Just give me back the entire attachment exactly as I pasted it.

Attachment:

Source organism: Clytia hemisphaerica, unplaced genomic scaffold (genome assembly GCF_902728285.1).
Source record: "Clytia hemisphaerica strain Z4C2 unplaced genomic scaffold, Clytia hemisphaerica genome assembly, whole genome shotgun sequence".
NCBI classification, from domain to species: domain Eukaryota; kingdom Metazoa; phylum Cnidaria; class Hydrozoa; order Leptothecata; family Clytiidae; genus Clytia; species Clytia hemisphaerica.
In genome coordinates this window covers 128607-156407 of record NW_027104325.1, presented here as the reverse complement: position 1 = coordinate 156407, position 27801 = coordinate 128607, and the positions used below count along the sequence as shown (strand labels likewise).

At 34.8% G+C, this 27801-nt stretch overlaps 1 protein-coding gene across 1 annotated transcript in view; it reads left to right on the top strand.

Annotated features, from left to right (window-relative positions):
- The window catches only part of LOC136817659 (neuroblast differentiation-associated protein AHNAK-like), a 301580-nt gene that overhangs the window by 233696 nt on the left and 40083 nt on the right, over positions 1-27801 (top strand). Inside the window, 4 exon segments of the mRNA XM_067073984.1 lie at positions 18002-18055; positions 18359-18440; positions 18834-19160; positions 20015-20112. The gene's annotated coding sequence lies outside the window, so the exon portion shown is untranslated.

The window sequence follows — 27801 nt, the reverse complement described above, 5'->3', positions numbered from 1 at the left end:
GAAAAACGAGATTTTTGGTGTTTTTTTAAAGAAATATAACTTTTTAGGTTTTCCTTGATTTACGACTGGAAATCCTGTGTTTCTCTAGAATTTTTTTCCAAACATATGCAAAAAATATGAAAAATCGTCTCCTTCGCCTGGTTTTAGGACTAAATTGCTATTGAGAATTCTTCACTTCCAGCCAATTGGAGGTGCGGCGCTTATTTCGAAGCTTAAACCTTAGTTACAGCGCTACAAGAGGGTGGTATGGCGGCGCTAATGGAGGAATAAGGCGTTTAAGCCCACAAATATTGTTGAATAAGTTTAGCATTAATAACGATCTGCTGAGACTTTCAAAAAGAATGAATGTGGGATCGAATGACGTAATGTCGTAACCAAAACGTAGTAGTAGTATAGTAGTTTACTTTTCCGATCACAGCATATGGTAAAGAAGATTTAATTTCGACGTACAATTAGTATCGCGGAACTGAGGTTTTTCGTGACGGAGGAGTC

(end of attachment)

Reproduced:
Source organism: Clytia hemisphaerica, unplaced genomic scaffold (genome assembly GCF_902728285.1).
Source record: "Clytia hemisphaerica strain Z4C2 unplaced genomic scaffold, Clytia hemisphaerica genome assembly, whole genome shotgun sequence".
NCBI classification, from domain to species: domain Eukaryota; kingdom Metazoa; phylum Cnidaria; class Hydrozoa; order Leptothecata; family Clytiidae; genus Clytia; species Clytia hemisphaerica.
In genome coordinates this window covers 128607-156407 of record NW_027104325.1, presented here as the reverse complement: position 1 = coordinate 156407, position 27801 = coordinate 128607, and the positions used below count along the sequence as shown (strand labels likewise).

At 34.8% G+C, this 27801-nt stretch overlaps 1 protein-coding gene across 1 annotated transcript in view; it reads left to right on the top strand.

Annotated features, from left to right (window-relative positions):
- The window catches only part of LOC136817659 (neuroblast differentiation-associated protein AHNAK-like), a 301580-nt gene that overhangs the window by 233696 nt on the left and 40083 nt on the right, over positions 1-27801 (top strand). Inside the window, 4 exon segments of the mRNA XM_067073984.1 lie at positions 18002-18055; positions 18359-18440; positions 18834-19160; positions 20015-20112. The gene's annotated coding sequence lies outside the window, so the exon portion shown is untranslated.

The window sequence follows — 27801 nt, the reverse complement described above, 5'->3', positions numbered from 1 at the left end:
GAAAAACGAGATTTTTGGTGTTTTTTTAAAGAAATATAACTTTTTAGGTTTTCCTTGATTTACGACTGGAAATCCTGTGTTTCTCTAGAATTTTTTTCCAAACATATGCAAAAAATATGAAAAATCGTCTCCTTCGCCTGGTTTTAGGACTAAATTGCTATTGAGAATTCTTCACTTCCAGCCAATTGGAGGTGCGGCGCTTATTTCGAAGCTTAAACCTTAGTTACAGCGCTACAAGAGGGTGGTATGGCGGCGCTAATGGAGGAATAAGGCGTTTAAGCCCACAAATATTGTTGAATAAGTTTAGCATTAATAACGATCTGCTGAGACTTTCAAAAAGAATGAATGTGGGATCGAATGACGTAATGTCGTAACCAAAACGTAGTAGTAGTATAGTAGTTTACTTTTCCGATCACAGCATATGGTAAAGAAGATTTAATTTCGACGTACAATTAGTATCGCGGAACTGAGGTTTTTCGTGACGGAGGAGTC